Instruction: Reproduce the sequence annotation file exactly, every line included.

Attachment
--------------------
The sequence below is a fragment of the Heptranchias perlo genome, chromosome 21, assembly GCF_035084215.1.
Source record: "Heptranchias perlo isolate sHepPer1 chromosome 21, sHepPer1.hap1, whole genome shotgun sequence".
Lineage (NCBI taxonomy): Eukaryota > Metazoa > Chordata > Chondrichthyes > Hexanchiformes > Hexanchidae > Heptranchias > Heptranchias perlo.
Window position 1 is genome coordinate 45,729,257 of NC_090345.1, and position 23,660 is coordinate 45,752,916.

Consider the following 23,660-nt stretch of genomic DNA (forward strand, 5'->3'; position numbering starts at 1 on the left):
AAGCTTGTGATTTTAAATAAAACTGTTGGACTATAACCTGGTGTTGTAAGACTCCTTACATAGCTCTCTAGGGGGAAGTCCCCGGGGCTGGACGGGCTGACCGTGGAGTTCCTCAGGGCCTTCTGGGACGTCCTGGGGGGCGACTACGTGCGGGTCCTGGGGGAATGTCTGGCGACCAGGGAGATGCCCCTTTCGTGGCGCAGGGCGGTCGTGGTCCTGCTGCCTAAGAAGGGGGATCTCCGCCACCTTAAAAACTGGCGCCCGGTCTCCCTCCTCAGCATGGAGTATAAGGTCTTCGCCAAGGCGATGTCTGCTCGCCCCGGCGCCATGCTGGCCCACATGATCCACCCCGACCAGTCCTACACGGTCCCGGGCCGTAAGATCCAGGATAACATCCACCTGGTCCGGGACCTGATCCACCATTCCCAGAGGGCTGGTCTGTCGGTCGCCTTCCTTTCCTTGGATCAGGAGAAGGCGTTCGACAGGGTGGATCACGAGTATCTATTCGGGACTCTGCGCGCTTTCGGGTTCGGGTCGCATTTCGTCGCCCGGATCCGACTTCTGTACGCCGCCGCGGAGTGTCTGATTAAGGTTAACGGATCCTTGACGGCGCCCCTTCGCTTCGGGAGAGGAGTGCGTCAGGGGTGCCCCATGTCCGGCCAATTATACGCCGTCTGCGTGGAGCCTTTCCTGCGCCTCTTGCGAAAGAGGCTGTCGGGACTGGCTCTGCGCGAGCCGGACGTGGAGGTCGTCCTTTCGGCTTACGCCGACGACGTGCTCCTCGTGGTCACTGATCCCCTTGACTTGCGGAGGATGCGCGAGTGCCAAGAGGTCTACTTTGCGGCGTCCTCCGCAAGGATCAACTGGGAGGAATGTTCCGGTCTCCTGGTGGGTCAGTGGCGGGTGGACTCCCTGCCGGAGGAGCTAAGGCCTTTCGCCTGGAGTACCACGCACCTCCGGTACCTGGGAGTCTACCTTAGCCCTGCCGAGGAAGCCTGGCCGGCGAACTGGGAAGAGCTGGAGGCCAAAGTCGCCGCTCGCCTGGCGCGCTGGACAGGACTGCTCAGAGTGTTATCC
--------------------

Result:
The sequence below is a fragment of the Heptranchias perlo genome, chromosome 21, assembly GCF_035084215.1.
Source record: "Heptranchias perlo isolate sHepPer1 chromosome 21, sHepPer1.hap1, whole genome shotgun sequence".
Lineage (NCBI taxonomy): Eukaryota > Metazoa > Chordata > Chondrichthyes > Hexanchiformes > Hexanchidae > Heptranchias > Heptranchias perlo.
Window position 1 is genome coordinate 45,729,257 of NC_090345.1, and position 23,660 is coordinate 45,752,916.

Consider the following 23,660-nt stretch of genomic DNA (forward strand, 5'->3'; position numbering starts at 1 on the left):
AAGCTTGTGATTTTAAATAAAACTGTTGGACTATAACCTGGTGTTGTAAGACTCCTTACATAGCTCTCTAGGGGGAAGTCCCCGGGGCTGGACGGGCTGACCGTGGAGTTCCTCAGGGCCTTCTGGGACGTCCTGGGGGGCGACTACGTGCGGGTCCTGGGGGAATGTCTGGCGACCAGGGAGATGCCCCTTTCGTGGCGCAGGGCGGTCGTGGTCCTGCTGCCTAAGAAGGGGGATCTCCGCCACCTTAAAAACTGGCGCCCGGTCTCCCTCCTCAGCATGGAGTATAAGGTCTTCGCCAAGGCGATGTCTGCTCGCCCCGGCGCCATGCTGGCCCACATGATCCACCCCGACCAGTCCTACACGGTCCCGGGCCGTAAGATCCAGGATAACATCCACCTGGTCCGGGACCTGATCCACCATTCCCAGAGGGCTGGTCTGTCGGTCGCCTTCCTTTCCTTGGATCAGGAGAAGGCGTTCGACAGGGTGGATCACGAGTATCTATTCGGGACTCTGCGCGCTTTCGGGTTCGGGTCGCATTTCGTCGCCCGGATCCGACTTCTGTACGCCGCCGCGGAGTGTCTGATTAAGGTTAACGGATCCTTGACGGCGCCCCTTCGCTTCGGGAGAGGAGTGCGTCAGGGGTGCCCCATGTCCGGCCAATTATACGCCGTCTGCGTGGAGCCTTTCCTGCGCCTCTTGCGAAAGAGGCTGTCGGGACTGGCTCTGCGCGAGCCGGACGTGGAGGTCGTCCTTTCGGCTTACGCCGACGACGTGCTCCTCGTGGTCACTGATCCCCTTGACTTGCGGAGGATGCGCGAGTGCCAAGAGGTCTACTTTGCGGCGTCCTCCGCAAGGATCAACTGGGAGGAATGTTCCGGTCTCCTGGTGGGTCAGTGGCGGGTGGACTCCCTGCCGGAGGAGCTAAGGCCTTTCGCCTGGAGTACCACGCACCTCCGGTACCTGGGAGTCTACCTTAGCCCTGCCGAGGAAGCCTGGCCGGCGAACTGGGAAGAGCTGGAGGCCAAAGTCGCCGCTCGCCTGGCGCGCTGGACAGGACTGCTCAGAGTGTTATCC